Q: Are there reasons why we might suspect that climate change might impact food security?
A: There definitely are. Studies looking at crop yields over the last decades have found that crop yields generally increase due to the technological progress we’ve had, but that this increase could actually be substantially larger if it weren’t for climate change in the past. Most notably, it’s the changes in temperature, the global warming, but also changes in precipitation that have led to a loss of yields over the last decades. And this loss in yields is also projected to continue under future climate change.
Q: So, some people have suggested that we can do things like put small particles in the stratosphere to do--reflect some sunlight and try to reverse the effects of climate change. Do these things seem physically possible?
A: These geoengineering schemes, in particular the solar radiation management you’re mentioning, have been frequently suggested, and by some members of the political and scientific community even as an alternative to reducing greenhouse gas emissions. And this makes it imperative to assess the risks of geoengineering, and one such risk could be that potentially the global food security might be negatively affected. And people have indeed said that geoengineering may pose a threat to billions of people.
Q: So do your results support this contention that these geoengineering proposals would threaten the food supply to billions of people?
A: In our study, we’ve simulated geoengineering in two different climate models and combined these climate simulations with a statistical crop model to get the changes in yields of maize, wheat, and rice. What we find is that under geoengineering as compared to a high CO2 world without geoengineering, the global crop yields are indeed higher. And the reason is mainly because the detrimental effects of increased temperatures is averted by geoengineering while the beneficial effects of CO2 fertilization, which increases plant productivity, can still act.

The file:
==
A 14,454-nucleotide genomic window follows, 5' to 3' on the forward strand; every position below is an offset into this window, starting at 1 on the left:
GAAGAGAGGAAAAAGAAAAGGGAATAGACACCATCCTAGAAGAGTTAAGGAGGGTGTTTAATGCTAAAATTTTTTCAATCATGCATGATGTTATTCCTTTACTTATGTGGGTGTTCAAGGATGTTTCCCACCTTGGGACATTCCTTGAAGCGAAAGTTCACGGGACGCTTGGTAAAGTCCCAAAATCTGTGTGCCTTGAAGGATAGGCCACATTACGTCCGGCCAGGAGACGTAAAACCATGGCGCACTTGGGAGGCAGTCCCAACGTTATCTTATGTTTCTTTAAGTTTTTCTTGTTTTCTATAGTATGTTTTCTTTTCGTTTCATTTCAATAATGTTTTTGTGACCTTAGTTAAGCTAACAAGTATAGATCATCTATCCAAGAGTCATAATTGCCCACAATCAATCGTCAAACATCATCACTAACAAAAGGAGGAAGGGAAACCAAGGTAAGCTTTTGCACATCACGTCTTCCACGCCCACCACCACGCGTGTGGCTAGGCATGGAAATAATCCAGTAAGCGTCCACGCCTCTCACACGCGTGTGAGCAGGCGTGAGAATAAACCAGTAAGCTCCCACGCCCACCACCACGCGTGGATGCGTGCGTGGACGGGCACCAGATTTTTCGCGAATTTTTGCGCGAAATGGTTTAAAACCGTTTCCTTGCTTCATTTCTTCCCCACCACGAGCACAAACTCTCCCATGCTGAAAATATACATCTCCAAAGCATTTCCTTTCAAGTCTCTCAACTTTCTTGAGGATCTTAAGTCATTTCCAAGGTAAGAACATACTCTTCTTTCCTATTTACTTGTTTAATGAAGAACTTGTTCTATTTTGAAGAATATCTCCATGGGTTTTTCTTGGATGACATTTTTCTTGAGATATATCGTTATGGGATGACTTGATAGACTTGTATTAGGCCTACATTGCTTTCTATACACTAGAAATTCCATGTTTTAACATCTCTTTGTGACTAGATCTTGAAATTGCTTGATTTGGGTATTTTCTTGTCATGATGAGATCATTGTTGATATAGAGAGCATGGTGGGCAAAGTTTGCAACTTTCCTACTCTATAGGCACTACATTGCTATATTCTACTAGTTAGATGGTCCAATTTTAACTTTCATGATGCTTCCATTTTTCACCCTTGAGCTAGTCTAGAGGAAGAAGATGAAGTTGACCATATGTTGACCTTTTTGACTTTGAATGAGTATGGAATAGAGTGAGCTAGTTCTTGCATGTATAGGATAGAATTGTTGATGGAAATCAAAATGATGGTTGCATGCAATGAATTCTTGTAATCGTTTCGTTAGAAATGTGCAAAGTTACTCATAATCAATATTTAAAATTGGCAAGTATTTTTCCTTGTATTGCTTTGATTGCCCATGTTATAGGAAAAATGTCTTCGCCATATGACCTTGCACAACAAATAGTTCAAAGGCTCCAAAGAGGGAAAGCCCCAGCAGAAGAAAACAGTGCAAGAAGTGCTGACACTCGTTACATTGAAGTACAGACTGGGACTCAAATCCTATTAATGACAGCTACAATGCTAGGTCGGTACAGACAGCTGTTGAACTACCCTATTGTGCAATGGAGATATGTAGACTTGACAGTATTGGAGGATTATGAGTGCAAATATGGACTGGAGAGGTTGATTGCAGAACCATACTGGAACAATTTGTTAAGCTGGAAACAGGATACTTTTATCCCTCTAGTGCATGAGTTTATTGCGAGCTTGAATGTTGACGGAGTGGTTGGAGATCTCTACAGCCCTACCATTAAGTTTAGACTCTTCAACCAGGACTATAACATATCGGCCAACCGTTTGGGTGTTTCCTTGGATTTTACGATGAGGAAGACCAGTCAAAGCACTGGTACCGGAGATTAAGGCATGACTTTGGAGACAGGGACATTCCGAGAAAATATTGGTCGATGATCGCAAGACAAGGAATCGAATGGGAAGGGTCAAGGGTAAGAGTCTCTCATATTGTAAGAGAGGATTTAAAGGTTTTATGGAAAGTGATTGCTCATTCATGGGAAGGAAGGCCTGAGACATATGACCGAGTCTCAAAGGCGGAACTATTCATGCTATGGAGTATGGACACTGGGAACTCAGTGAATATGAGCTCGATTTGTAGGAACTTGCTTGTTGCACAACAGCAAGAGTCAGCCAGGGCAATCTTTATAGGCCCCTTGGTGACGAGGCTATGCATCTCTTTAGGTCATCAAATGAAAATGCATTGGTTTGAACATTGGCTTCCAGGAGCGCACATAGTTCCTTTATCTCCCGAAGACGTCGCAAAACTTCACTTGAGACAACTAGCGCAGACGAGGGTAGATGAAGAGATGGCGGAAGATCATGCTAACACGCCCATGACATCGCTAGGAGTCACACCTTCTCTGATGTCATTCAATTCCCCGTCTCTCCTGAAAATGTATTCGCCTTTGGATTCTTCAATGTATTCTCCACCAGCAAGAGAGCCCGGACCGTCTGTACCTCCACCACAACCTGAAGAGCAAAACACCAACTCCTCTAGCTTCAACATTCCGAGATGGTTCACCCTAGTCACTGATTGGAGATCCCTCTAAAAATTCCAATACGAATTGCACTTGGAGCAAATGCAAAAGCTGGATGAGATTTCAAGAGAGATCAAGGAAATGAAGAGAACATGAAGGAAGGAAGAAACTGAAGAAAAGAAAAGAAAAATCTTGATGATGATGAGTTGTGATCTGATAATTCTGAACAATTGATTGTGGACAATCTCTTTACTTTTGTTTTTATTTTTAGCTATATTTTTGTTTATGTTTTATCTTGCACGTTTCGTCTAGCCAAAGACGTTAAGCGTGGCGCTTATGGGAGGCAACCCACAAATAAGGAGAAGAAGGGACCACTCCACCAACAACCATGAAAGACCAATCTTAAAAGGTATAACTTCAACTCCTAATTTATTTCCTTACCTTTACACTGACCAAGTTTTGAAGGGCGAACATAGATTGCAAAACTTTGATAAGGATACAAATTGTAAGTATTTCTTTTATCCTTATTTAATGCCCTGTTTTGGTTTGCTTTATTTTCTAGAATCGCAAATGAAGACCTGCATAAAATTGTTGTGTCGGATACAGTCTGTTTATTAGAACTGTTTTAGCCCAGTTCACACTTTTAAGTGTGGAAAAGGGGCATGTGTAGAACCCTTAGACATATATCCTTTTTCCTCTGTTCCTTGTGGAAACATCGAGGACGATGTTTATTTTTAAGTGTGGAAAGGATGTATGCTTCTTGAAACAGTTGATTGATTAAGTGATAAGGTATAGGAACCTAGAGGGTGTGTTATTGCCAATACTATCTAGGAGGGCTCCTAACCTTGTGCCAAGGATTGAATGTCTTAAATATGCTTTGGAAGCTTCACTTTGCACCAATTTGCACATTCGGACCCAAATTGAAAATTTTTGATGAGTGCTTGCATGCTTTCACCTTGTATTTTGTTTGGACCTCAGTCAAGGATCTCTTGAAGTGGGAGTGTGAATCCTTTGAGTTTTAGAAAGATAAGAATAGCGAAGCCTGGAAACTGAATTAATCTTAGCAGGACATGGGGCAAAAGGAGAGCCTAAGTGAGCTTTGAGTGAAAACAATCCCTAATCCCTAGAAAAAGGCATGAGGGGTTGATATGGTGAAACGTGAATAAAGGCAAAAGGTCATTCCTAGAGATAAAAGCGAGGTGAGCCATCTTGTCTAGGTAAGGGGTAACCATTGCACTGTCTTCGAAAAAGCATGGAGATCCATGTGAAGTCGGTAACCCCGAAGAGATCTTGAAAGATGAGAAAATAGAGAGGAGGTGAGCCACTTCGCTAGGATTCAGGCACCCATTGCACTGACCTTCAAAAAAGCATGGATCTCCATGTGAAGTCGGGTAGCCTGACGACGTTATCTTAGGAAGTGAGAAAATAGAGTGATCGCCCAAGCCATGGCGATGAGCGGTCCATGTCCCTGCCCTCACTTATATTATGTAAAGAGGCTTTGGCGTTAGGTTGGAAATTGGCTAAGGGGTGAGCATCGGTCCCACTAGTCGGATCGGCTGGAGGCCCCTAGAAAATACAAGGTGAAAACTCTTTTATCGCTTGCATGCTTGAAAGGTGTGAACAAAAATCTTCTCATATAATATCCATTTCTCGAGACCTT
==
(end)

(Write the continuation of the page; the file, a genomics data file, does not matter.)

Q: So does this mean it would be a good idea to start putting particles in the sky tomorrow?
A: There’s much more research needed first. There’s two caveats identified by our study. One is, it may indeed seem that global yields increase substantially by geoengineering, but the gains and losses of crop yields are not uniformly distributed. There’s individual regions where yields go down. And in particular, if this is a vulnerable region with subsistence farming prevailing, then this may pose a risk to food security on the local scale. And also, geoengineering does not address the range of other issues associated with climate change such as ocean acidification, which may have an effect on global food security via marine food webs. And we are playing with a not completely understood complex climate system, which poses all kinds of other unanticipated risks. And therefore we believe that the safest option how to reduce risks in global food security is to reduce emissions of greenhouse gases.
Q: Thank you very much, Julia, for telling us about your recent work.